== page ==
Tag Archives: Sustainable Development Strategies Group (SDSG)

Will Municipal Energy Agency of Nebraska remain reliant on coal?

By Joe Smyth, Clean Cooperative

A wholesale power provider for 13 Colorado cities and towns generates most of its power
from coal – but will that still be true in 2030? That’s one of the key questions raised in a
report published last month by Sustainable Development Strategies Group, ​”A Renewable
Energy Future for Colorado Communities Served by the Municipal Energy Agency of Nebraska.”

The report examines the Municipal Energy Agency of Nebraska (MEAN), which sells wholesale power to dozens of towns and cities in Nebraska, Wyoming, Iowa, and Colorado. Sustainable Development Strategies Group (SDSG), a non-profit research group based in Gunnison,
Colorado, focused on the 13 municipalities in Colorado that buy power from MEAN. The report examines MEAN’s power supply mix, policies, and contracts in the context of a transition to
renewable energy. Read more here.

Image from Moody’s Investors Service March 2017 report: Utilities increasingly adding low cost wind power to rate base, leaving inefficient coal plants at risk. Nebraska is among the 15 states with the
best wind energy resources, which the report found could generate electricity from new wind power projects at prices well below the average costs of operating coal fired power plants.

About MEAN
The Municipal Energy Agency of Nebraska (MEAN) is the not-for-profit wholesale electricity supply organization of NMPP Energy. Created in 1981, MEAN provides cost-based power supply, transmission and related services to 69 participating communities in four states: Colorado, Iowa, Nebraska and Wyoming. MEAN members/participants

Additional Recommended Reading

NRECA Resources
The National Rural Electric Cooperative Association’s innovative SUNDA Project helps rural electric cooperatives to develop utility-scale solar projects. SUNDA stands for “Solar Utility Network Deployment Acceleration.”
Resources are available here: SUNDA Project
NRECA Report: A Solar Revolution in Rural America

Working Toward A Renewable Energy Future in Rural CO

Julesberg Advocate

MEAN projects are increasing the percentage of our energy mix that comes from coal generation through 2030. A Gunnison based research organization, Sustainable Development Strategies Group (SDSG), has identified growing concern in MEAN’s service communities about this reliance on coal. This spurred a study of MEAN’s system in Colorado, and whether their policies encourage or inhibit renewable energy generation at the local level. SDSG’s study is now public.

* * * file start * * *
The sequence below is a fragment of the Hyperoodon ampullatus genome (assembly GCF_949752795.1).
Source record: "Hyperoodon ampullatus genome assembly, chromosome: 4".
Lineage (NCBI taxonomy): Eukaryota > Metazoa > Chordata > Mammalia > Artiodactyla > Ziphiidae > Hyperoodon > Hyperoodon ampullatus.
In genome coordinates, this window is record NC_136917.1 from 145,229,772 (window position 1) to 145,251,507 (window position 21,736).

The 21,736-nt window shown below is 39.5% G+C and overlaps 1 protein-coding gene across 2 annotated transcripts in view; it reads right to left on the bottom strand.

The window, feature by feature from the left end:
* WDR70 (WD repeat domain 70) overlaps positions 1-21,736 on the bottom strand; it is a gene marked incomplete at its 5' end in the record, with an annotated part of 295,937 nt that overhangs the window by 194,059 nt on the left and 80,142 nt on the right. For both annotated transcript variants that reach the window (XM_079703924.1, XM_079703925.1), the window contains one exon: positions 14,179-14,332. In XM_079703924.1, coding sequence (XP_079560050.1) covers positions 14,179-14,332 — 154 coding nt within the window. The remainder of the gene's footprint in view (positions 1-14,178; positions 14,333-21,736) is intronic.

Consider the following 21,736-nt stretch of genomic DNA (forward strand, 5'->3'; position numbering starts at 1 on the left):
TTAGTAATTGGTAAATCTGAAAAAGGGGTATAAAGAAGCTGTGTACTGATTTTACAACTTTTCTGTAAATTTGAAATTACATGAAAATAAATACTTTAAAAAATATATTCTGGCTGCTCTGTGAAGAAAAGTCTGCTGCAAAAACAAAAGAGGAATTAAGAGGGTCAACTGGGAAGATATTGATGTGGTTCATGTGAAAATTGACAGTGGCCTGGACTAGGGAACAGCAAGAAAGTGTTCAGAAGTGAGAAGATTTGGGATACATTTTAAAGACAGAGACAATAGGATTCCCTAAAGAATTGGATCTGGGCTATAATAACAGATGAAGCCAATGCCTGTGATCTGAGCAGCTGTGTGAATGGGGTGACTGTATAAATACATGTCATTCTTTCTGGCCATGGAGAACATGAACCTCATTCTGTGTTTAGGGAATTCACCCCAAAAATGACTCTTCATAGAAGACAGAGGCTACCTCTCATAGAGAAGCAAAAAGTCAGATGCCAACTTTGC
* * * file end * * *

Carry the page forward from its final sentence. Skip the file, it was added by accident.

Recommendations from the study, A Renewable Energy Future For Colorado Communities Served by MEAN, include “that MEAN move away from its policy currently limiting municipal generation to a maximum of 2% of their energy requirement.” Read more here.

Related Article: Lights shined on city power, by Kate Gienapp, Gunnison Country Times

About MEAN
The Municipal Energy Agency of Nebraska (MEAN) is the not-for-profit wholesale electricity supply organization of NMPP Energy. Created in 1981, MEAN provides cost-based power supply, transmission and related services to 69 participating communities in four states: Colorado, Iowa, Nebraska and Wyoming. MEAN members/participants

More Colorado News
Ski industry climate change efforts shift to electric utilities and their regulators, Clean Cooperative
The ski industry is increasingly focusing its sustainability efforts on decarbonizing the electric grid, by engaging with their power suppliers, regulators, and state policymakers. In the latest move, a group of Colorado ski resorts are supporting Delta-Montrose Electric Association’s efforts to end its contract with Tri-State Generation and Transmission Association and pursue more renewable energy.

Previously Posted
Colorado co-op seeks exit from coal-heavy Tri-State to pursue renewables, Utility Dive
Tri-State is a generation and transmission provider that supplies power to more than 40 rural cooperatives across Colorado, Nebraska, New Mexico and Wyoming. While it has increased renewable energy in recent years, coal is still its largest source of electricity — around half its capacity
— and member co-ops are required to purchase all but 5% of their power from the company.

Flickr Photo